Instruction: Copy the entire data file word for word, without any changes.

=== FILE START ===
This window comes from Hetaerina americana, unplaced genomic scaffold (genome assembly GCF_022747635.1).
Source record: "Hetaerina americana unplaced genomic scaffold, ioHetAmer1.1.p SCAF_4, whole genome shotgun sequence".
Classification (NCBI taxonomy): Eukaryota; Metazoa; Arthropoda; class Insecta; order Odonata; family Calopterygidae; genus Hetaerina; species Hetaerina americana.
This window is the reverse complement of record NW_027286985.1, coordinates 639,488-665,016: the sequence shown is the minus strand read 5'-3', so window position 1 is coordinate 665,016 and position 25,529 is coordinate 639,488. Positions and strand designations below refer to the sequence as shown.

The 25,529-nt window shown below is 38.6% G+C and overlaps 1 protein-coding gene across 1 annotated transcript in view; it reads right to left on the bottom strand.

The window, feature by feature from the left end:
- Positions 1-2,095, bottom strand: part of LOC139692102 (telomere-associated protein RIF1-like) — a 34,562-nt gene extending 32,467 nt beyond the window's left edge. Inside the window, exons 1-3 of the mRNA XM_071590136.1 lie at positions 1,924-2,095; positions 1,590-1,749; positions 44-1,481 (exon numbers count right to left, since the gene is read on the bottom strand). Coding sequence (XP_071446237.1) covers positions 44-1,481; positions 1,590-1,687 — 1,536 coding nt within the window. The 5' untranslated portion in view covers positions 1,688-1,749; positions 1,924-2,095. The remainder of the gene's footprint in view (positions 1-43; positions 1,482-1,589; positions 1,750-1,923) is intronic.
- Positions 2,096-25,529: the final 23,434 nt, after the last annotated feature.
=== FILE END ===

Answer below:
This window comes from Hetaerina americana, unplaced genomic scaffold (genome assembly GCF_022747635.1).
Source record: "Hetaerina americana unplaced genomic scaffold, ioHetAmer1.1.p SCAF_4, whole genome shotgun sequence".
Classification (NCBI taxonomy): Eukaryota; Metazoa; Arthropoda; class Insecta; order Odonata; family Calopterygidae; genus Hetaerina; species Hetaerina americana.
This window is the reverse complement of record NW_027286985.1, coordinates 639,488-665,016: the sequence shown is the minus strand read 5'-3', so window position 1 is coordinate 665,016 and position 25,529 is coordinate 639,488. Positions and strand designations below refer to the sequence as shown.

The 25,529-nt window shown below is 38.6% G+C and overlaps 1 protein-coding gene across 1 annotated transcript in view; it reads right to left on the bottom strand.

The window, feature by feature from the left end:
- Positions 1-2,095, bottom strand: part of LOC139692102 (telomere-associated protein RIF1-like) — a 34,562-nt gene extending 32,467 nt beyond the window's left edge. Inside the window, exons 1-3 of the mRNA XM_071590136.1 lie at positions 1,924-2,095; positions 1,590-1,749; positions 44-1,481 (exon numbers count right to left, since the gene is read on the bottom strand). Coding sequence (XP_071446237.1) covers positions 44-1,481; positions 1,590-1,687 — 1,536 coding nt within the window. The 5' untranslated portion in view covers positions 1,688-1,749; positions 1,924-2,095. The remainder of the gene's footprint in view (positions 1-43; positions 1,482-1,589; positions 1,750-1,923) is intronic.
- Positions 2,096-25,529: the final 23,434 nt, after the last annotated feature.